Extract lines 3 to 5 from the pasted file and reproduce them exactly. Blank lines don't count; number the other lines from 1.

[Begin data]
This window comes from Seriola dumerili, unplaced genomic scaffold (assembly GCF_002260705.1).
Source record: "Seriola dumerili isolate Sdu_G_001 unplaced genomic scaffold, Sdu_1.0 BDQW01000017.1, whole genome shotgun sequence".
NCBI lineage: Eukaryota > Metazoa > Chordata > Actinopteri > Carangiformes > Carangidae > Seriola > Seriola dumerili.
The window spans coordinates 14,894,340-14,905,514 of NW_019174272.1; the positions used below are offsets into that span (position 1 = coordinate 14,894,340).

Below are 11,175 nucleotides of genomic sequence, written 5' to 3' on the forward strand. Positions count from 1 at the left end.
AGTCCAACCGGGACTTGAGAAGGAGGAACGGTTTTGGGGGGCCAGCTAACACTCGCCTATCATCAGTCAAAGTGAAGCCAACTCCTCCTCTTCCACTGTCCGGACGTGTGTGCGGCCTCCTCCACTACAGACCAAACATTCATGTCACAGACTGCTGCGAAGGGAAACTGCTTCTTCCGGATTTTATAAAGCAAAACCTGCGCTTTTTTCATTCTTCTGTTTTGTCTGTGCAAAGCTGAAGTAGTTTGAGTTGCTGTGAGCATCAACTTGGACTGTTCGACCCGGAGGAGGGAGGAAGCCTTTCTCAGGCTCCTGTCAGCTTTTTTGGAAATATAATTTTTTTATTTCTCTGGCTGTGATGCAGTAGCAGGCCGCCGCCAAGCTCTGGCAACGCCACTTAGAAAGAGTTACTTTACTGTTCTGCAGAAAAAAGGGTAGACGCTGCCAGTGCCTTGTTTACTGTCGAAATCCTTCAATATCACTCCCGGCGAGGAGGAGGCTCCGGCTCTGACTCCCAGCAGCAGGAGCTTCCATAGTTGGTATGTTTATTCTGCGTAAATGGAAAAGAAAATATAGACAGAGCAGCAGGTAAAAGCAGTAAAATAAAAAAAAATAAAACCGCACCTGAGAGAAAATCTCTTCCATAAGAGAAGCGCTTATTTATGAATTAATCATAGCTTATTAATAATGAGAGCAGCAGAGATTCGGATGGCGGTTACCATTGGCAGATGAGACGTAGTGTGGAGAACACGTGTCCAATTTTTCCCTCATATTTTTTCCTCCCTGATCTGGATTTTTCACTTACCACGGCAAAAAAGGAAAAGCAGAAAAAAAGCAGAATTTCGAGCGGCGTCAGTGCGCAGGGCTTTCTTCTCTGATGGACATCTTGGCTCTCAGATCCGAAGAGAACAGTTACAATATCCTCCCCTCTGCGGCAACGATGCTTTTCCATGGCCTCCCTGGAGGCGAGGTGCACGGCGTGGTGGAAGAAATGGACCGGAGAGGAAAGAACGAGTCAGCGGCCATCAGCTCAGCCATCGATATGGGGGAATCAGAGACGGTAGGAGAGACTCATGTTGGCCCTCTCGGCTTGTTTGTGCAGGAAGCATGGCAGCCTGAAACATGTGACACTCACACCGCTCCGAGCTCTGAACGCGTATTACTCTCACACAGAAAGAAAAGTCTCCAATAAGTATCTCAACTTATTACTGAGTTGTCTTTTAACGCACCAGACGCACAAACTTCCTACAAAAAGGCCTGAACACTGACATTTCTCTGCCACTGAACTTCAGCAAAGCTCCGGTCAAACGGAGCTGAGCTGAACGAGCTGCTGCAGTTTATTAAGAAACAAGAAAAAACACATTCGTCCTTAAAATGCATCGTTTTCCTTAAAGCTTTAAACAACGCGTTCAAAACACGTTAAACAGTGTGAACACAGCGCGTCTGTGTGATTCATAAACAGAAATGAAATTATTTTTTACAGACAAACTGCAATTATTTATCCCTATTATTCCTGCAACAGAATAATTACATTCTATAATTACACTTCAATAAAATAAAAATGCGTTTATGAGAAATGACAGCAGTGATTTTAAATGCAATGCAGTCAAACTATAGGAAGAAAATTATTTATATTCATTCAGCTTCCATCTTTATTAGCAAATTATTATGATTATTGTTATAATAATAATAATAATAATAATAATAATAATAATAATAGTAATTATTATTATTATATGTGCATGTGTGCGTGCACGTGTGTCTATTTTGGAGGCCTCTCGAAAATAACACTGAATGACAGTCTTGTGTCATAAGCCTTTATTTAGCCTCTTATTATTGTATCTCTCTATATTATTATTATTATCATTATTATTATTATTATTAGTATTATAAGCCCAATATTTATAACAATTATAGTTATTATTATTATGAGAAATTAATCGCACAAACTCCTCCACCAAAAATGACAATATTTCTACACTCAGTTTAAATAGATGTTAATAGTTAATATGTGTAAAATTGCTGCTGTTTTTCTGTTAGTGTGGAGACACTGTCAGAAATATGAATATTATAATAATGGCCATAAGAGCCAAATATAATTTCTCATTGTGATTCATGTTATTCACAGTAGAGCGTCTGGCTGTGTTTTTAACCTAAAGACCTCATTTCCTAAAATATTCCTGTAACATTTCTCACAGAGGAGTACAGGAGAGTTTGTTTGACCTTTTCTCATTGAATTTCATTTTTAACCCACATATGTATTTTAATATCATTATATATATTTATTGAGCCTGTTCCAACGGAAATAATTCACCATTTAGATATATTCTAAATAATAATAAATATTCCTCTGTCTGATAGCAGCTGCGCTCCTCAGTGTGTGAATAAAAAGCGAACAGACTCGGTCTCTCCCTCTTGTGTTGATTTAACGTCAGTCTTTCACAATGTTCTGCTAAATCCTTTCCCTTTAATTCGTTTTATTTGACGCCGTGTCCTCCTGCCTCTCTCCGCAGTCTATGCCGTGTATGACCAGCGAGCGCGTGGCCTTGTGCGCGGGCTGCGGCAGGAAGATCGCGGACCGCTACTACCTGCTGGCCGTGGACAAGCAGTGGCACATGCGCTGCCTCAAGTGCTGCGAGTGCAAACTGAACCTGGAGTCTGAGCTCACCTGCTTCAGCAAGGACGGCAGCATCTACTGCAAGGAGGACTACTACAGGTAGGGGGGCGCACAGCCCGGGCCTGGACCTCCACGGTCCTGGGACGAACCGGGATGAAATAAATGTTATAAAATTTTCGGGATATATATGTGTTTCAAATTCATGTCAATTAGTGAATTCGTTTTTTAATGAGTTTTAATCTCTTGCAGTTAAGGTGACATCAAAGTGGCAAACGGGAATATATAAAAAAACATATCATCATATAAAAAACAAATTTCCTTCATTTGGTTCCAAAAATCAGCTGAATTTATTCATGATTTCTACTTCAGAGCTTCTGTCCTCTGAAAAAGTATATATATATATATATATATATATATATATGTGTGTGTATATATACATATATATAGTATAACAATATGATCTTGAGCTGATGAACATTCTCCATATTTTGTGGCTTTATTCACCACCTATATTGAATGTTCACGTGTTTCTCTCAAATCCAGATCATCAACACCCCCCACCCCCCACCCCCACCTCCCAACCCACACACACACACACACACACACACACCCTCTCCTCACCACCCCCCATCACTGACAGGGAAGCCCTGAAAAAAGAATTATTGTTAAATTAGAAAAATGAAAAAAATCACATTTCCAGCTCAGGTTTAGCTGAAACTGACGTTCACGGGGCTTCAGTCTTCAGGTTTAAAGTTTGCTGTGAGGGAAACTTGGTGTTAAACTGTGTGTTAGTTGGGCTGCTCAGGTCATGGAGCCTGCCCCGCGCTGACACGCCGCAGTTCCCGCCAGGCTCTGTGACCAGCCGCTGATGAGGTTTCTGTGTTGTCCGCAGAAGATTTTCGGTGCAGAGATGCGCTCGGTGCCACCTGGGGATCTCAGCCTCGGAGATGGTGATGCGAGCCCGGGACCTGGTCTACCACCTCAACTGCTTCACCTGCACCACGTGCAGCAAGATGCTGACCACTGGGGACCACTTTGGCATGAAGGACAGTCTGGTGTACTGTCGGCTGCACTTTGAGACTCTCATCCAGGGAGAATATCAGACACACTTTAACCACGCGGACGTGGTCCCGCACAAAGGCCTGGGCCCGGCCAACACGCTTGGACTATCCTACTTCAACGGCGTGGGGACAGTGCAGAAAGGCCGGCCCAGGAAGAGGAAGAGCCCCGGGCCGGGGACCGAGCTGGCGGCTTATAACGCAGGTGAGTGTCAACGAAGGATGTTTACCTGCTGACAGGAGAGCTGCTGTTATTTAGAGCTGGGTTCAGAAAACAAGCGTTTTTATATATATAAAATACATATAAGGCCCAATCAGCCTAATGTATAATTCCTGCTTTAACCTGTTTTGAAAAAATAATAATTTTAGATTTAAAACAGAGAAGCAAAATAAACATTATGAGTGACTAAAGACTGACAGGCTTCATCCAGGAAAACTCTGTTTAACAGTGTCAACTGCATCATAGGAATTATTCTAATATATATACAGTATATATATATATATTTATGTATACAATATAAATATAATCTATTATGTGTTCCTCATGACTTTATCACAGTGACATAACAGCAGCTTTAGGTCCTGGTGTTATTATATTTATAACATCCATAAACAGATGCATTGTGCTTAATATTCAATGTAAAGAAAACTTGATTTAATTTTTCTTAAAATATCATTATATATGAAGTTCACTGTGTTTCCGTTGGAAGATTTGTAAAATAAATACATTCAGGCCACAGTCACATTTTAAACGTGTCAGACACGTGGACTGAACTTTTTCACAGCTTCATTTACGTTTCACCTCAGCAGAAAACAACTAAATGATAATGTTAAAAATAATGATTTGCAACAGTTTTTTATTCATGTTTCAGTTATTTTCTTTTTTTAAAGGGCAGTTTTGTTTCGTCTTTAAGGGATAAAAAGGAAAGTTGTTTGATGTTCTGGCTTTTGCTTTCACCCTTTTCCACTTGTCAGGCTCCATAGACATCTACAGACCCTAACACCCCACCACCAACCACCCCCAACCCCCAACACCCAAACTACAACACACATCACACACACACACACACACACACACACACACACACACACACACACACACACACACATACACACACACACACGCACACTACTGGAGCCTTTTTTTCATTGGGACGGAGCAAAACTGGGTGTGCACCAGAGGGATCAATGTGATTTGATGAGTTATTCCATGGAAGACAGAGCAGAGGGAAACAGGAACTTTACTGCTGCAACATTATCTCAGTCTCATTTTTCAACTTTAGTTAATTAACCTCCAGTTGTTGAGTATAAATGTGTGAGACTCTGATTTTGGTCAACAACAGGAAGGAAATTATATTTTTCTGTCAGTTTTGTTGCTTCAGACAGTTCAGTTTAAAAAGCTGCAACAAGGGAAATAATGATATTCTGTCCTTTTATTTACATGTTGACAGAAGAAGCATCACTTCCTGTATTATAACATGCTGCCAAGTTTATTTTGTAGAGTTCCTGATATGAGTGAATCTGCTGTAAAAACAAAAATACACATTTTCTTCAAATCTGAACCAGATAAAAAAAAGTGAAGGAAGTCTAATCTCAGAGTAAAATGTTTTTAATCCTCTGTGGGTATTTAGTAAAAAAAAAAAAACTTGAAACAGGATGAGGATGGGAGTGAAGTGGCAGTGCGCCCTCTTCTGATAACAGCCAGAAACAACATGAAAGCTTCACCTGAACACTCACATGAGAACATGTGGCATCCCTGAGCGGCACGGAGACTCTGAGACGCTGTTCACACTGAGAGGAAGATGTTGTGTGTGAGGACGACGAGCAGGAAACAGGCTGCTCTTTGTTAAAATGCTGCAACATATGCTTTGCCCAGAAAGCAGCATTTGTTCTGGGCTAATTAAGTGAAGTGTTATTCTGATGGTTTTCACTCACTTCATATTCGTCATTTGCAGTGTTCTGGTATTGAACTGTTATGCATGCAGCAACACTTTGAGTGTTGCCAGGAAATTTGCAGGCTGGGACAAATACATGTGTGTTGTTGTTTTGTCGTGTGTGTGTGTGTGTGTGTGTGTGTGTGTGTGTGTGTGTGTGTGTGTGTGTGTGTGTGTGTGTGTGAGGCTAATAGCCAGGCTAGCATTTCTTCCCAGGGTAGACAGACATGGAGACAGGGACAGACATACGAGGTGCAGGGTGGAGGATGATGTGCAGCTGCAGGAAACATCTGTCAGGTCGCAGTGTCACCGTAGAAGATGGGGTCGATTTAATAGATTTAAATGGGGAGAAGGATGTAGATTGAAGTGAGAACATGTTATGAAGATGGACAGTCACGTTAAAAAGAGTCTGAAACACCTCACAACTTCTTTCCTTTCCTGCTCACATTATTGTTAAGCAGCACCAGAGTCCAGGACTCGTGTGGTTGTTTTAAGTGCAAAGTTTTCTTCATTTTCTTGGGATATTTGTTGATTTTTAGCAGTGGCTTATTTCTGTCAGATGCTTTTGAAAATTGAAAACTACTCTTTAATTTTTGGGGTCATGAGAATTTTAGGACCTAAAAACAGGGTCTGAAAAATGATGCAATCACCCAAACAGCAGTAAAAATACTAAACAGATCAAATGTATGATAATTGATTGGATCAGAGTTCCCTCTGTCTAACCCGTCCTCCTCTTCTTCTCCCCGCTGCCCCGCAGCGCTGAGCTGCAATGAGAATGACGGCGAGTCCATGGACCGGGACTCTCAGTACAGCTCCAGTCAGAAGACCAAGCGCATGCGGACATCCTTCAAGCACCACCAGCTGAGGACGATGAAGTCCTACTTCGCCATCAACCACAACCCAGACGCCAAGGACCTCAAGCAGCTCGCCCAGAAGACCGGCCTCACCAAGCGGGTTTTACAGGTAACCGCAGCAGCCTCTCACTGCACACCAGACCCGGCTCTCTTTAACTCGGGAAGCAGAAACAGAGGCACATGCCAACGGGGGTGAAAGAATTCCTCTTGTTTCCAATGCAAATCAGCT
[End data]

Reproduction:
NCBI lineage: Eukaryota > Metazoa > Chordata > Actinopteri > Carangiformes > Carangidae > Seriola > Seriola dumerili.
The window spans coordinates 14,894,340-14,905,514 of NW_019174272.1; the positions used below are offsets into that span (position 1 = coordinate 14,894,340).

Below are 11,175 nucleotides of genomic sequence, written 5' to 3' on the forward strand. Positions count from 1 at the left end.